The recent coronavirus COVID-19 pandemic has caused fear and panic in people of all ages worldwide. Even though the vast majority of children recover from this virus, when it comes to fear, they’re some of the most vulnerable.
That’s why it’s so important to make sure that you talk to your children and other family members in a way that’s reassuring, but also doesn’t ignore some of the crazy realities of our world. Who else is sick of hearing “Don’t Panic!” only to find the Costco toilet paper supply completely annihilated? There is no illness, respiratory infection, or coronavirus infection that ever necessitates a single household needing more than one package of warehouse toilet paper!
Sadly, the number of those infected with this disease continues to rise at a rapid rate, and the outbreak doesn’t seem to be letting up in the immediate future. The World Health Organization (WHO) and Center for Disease Control (CDC) are doing what they can, but we’re still in a state of uncertainty.
Fortunately, there are ways to have constructive conversations with your young children and teens. Here are a few coronavirus basics to lay the groundwork for some quality family talks.
What Is Coronavirus?
Coronavirus is a blanket term referring to a type of virus. But these days, when you hear the term “coronavirus” it’s almost definitely referring to our novel or new coronavirus, COVID-19.
A coronavirus could be fairly mild, like the common cold. Or it could be much more harmful. Other coronaviruses include SARS, MERS, OC43, HKU1, and H1N1 (aka “Swine Flu”). COVID-19, in particular, isn’t the deadliest coronavirus to date, but the rapid rate at which this infectious disease is taking over has many concerned.
What Are the Symptoms of COVID-19?
Symptoms of coronavirus don’t look that different than your average flu. They include fever, tiredness, a dry cough, congestion, sore throat, or diarrhea. The symptoms will usually develop about five to twelve days after first contracting the virus.
Many people who have been exposed to the virus will self-quarantine for two weeks, just to be sure they’re not affected, and they don’t infect anyone else. Also, the virus so far hasn’t mutated, which means if you get it, you probably can’t get it again.
Where Did It Come From?
Many types of human coronaviruses actually come from animals, like swine flu, originated from pigs. Novel coronavirus most likely came from bats. The first case was detected in Hebei, in the Wuhan Province in China. But the rate of infection is spreading quickly, so that will not be the case in the near future. Thousands across the world, from the Middle East to Australia have been hospitalized due to novel coronavirus.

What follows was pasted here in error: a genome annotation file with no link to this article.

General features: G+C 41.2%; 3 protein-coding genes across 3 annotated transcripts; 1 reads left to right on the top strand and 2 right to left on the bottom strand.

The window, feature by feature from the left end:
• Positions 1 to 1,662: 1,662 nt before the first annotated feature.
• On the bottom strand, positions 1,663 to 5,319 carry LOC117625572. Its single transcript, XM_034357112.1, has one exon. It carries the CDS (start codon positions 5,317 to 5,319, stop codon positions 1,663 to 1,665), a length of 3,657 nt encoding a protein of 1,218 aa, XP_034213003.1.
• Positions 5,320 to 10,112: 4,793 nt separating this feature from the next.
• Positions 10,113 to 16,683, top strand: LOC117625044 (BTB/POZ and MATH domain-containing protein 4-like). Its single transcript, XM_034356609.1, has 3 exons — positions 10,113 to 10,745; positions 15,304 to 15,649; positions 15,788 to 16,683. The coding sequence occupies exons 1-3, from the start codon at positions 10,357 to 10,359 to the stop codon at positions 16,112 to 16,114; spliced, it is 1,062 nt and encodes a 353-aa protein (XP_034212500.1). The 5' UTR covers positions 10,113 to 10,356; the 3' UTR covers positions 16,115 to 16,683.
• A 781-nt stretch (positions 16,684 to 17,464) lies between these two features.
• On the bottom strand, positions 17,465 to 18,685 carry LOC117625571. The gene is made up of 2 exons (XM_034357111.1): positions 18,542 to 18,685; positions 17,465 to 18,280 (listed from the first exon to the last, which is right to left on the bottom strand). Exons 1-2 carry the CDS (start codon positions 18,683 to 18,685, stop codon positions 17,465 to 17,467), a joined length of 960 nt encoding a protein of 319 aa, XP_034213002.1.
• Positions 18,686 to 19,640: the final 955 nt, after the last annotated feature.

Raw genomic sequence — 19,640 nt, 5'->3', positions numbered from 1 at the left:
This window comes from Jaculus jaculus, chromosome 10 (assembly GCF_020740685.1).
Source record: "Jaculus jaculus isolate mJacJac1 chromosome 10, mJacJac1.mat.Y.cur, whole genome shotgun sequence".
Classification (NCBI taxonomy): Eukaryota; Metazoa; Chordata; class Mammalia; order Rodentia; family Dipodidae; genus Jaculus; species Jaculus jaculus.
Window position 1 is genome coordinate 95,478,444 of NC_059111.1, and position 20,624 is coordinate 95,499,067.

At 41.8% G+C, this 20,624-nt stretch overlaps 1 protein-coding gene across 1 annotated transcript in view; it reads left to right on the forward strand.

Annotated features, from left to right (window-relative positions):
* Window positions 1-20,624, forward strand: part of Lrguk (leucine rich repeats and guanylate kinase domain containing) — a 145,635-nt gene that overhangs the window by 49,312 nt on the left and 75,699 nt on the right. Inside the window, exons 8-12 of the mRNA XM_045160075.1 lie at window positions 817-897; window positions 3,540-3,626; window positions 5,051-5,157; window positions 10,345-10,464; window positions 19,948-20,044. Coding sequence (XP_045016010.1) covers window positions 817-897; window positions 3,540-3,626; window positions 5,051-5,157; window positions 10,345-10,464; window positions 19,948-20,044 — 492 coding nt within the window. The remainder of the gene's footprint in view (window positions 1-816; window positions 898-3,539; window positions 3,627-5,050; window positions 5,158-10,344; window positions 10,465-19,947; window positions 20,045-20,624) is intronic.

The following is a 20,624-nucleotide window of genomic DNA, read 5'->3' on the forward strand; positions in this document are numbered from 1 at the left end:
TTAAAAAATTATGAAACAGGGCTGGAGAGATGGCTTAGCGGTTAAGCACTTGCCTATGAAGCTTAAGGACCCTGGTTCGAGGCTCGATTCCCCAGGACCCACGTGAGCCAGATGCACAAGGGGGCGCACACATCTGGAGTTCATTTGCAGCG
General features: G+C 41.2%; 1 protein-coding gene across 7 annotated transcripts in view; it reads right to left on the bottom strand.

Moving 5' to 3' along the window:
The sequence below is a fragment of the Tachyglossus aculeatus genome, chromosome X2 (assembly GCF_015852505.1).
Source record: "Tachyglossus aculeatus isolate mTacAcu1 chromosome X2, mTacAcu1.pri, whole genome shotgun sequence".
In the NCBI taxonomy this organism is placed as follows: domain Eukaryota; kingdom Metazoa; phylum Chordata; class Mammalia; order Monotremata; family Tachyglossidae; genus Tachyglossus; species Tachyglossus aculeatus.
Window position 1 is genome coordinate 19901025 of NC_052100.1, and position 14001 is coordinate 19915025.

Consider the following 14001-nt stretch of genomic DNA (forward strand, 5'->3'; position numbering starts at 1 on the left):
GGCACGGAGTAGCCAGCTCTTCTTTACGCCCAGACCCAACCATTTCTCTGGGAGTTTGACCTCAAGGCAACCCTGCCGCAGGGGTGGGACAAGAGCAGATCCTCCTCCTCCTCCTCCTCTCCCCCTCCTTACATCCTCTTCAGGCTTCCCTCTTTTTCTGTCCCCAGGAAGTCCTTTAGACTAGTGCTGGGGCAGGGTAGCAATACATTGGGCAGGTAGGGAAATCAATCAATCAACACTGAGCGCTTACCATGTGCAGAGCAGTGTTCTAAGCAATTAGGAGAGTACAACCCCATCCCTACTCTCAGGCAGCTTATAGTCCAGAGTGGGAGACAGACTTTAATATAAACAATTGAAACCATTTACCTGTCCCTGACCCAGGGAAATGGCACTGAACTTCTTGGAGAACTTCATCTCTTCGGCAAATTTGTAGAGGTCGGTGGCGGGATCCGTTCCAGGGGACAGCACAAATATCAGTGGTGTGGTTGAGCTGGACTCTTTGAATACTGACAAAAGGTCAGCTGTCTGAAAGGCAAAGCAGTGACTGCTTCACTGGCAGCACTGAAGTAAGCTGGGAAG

How Does It Spread?
As with any infectious disease that impacts your respiratory system, the disease spreads by person-to-person contact, primarily through coughing. If someone is infected, they can spread the virus by small droplets from a cough or any type of respiratory fluid. Once they land on a surface, someone else can pick them up, thus causing the disease to spread.
Because of the way in which it’s transmitted. it’s so important to keep a safe social distance from those infected and keep washing your hands to prevent spreading the disease. Since COVID-19 is still relatively new, scientists continue to research the way this novel coronavirus is spreading.
What Kinds of Precautions Do I Need to Take to Keep My Family Safe From Coronavirus?
We’ve probably all read the countless articles on handwashing and other hygiene tips, but here are the basics.
- Wash your hands — the right way!
- Avoid touching your eyes nose and mouth. Since coronavirus can spread from droplets on common objects, you don’t want to bring those germs to your face.
- Drink water frequently – while drinking it constantly won’t kill the virus, staying hydrated strengthens your body against coronavirus.
- Use good hygiene when you cough– cough into the nook of your elbow, definitely not your hands!
- Stay home when you’re sick. This might seem like common sense, but when your immune system is fighting something else, it will be harder to combat coronavirus. Also, you don’t want to spread your illness or virus around! If you absolutely have to go out when you’re sick, wear a mask to contain your germs.
Is There a Vaccine?
Not yet, but doctors and scientists are working hard to develop one for COVID-19. Hopefully soon!
Talking to Your Kids About Coronavirus
I’m sure that we all have a lot of unanswered questions right now when it comes to COVID-19. Even when you personally are feeling confident, walking by empty grocery shelves can cause a bit of fear in anyone. So often, we feel like we need to have answers when talking about big, scary things, but it’s okay to let kids know that grown-ups don’t always know.
That’s why it’s so important for us to stay up-to-date with legitimate information sources, like the CDC or WHO, rather than spreading false information. Even though some of the smartest and most accomplished scientists and thinkers are working on understanding and stopping this virus, we’re not there quite yet.
Try to stick to your normal routine as much as you can. Reassure your children of how much you love them. Tell them how you’re doing everything you can to keep them safe. Encourage them to keep on exploring, imagining, and creating, even if their school might be closed.
I’d like to be able to tell my kids that everything’s going to be okay, which I believe deep down, but I haven’t done that, yet. I may not. I’m not sure what our new normal will be like, exactly, and that’s okay. For starters, our family has been using FamilyApp more than ever because our planned family reunion next week will probably only happen virtually due to canceled flights.
But even within our evolving world, if we keep open communication lines open, and continue enjoying the love and connections with family and friends, everything really, truly is going to be all right.